Rev AI supports 30+ languages in the Asynchronous Speech-to-Text API and 9+ languages in the Streaming Speech-to-Text API. New languages are frequently added. Please refer to the Asynchronous Speech-to-Text API documentation for the most current list of supported languages.
This depends on the exact pause length but usually, a long pause will cause the transcript to start a new paragraph when speech resumes. Pauses are indicated by the timestamps on the words around them. There will be a jump in timestamps on the words around the pause.
The following default limits apply per user, per endpoint for the Asynchronous Speech-to-Text API:
- 10,000 transcription requests submitted every 10 minutes.
- 500 transcriptions processed every 10 minutes.
- Multi-part/form-data requests to the
/jobsendpoint have a concurrency limit of 5 and a file size limit of 2 GB.
Any submissions over this will be accepted but put into a queue and not started until the next interval.
These limits are adjustable by Rev AI support.
The following limits are in place for the Streaming Speech-to-Text API:
- Streaming concurrency limit is 10.
- Time limit per stream is 3 hours.
The streaming concurrency limit is adjustable by Rev AI support.
When your stream approaches the 3-hour limit, you should initialize a new concurrent WebSocket connection. Once your WebSocket connection is accepted and the
"connected" type message is received, switch to the new WebSocket and begin streaming audio to it.
Yes. Refer to the Streaming Speech-to-Text API documentation for RTMP streams.
There are no daily or weekly limits.
Rev AI outputs three punctuation labels: commas (
,), periods (
.) and question marks(
Rev AI supports 8 speakers for English-language transcription and 6 for non English transcription.
There is currently no way to specify or limit the number of speakers. If each speaker is recorded on a separate channel, then the user can specify the total number of unique speaker channels in the audio via the
speaker_channel_count option in the Asynchronous Speech-to-Text API.
Speaker diarization is the process of detecting speaker switches in audio and assigning transcript segments to individual speakers with generic speaker labels such as "Speaker 1" and "Speaker 2".
Speaker identification is the process of identifying individual voices and assigning identities to each in the transcript.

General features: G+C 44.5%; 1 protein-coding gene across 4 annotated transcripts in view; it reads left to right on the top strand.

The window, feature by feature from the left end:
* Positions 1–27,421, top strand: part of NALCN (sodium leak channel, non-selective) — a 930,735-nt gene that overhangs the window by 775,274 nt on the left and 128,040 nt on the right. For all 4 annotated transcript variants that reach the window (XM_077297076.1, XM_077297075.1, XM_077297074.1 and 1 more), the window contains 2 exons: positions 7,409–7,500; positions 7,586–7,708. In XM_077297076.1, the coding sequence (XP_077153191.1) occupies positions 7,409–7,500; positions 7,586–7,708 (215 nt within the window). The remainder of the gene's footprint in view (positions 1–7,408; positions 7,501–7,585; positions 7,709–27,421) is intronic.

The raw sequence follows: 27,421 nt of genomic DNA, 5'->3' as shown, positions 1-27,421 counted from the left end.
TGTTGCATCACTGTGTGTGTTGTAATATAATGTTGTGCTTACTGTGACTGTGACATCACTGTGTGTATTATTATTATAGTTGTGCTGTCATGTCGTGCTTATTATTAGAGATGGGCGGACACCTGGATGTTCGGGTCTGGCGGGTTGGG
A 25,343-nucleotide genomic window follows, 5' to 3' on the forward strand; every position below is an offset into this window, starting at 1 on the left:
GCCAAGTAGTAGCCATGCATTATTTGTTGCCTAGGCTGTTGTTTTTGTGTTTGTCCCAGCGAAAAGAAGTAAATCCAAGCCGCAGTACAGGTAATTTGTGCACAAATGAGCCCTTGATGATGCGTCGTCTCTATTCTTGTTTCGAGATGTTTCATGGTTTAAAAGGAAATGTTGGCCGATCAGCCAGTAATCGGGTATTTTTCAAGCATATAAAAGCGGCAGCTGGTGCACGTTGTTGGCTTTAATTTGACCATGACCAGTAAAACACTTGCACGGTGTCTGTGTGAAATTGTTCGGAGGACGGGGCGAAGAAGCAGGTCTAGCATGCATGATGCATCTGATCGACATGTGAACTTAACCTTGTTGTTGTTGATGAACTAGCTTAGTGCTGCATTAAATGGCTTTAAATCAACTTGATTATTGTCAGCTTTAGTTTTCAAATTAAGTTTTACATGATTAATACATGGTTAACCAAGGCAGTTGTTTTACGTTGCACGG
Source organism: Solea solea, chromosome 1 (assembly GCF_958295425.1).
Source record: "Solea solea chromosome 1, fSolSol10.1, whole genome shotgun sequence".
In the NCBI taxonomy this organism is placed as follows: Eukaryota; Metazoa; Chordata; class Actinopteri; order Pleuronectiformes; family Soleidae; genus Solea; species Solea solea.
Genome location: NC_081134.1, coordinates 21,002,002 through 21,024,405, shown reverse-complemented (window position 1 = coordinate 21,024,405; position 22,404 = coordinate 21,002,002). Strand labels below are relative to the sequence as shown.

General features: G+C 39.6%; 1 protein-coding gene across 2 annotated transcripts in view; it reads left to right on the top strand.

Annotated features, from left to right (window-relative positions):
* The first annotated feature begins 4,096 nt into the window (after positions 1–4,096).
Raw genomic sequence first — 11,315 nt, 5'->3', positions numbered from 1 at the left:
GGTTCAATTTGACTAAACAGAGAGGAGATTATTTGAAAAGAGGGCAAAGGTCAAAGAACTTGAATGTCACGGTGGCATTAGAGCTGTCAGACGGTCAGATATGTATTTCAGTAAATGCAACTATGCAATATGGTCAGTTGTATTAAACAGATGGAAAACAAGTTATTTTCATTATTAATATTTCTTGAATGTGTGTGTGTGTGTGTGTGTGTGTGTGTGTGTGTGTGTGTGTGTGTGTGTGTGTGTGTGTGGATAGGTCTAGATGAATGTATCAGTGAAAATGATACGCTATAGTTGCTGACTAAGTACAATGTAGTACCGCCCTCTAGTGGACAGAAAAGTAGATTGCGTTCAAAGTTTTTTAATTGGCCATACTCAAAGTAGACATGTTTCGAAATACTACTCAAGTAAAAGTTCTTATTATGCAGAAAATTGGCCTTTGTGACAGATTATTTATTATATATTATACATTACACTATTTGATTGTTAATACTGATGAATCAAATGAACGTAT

Rev AI supports speaker diarization but does not support speaker identification. Although specific speakers are not identified, Rev AI is able to detect speaker switches and represent them in the transcript with numbered speaker labels. For example, if Anna speaks and then Sarah speaks, the API detects the speaker switch and labels the voices as "Speaker 1" and "Speaker 2".
No. If speakers are not being correctly assigned, note that speaker assignment can be affected by short utterances or variations in audio and other variables.
No. There is currently no API endpoint to update a custom vocabulary list. However, you can create an infinite number of custom vocabularies without needing to delete or update existing ones.
The score in a sentiment analysis report represents the intensity or strength of the sentiment. It is not a confidence score. This score is always a value in the range [-1, 1]. A score below -0.3 indicates a negative (sad/angry) sentiment, while a score above 0.3 indicates a positive (joyful/happy) sentiment. Scores in the range [-0.3, 0.3] indicate neutral sentiment.
Rev AI's world-class speech engine is available on-premise in the form of a Docker container. It can run Rev AI's asynchronous speech-to-text on recorded media and is deployable in any Docker supported environment. [Learn more about Asynchronous Speech-To-Text On-Premise](https://public-rev.s3-us-west-2.amazonaws.com/revai/Rev AI+Speech+to+Text+On-Premises.pdf) or contact us.
You are allowed a maximum of 2 access tokens at a time.
This is only required for applications which are to be billed separately. This is recommended when the customer has multiple environments or applications.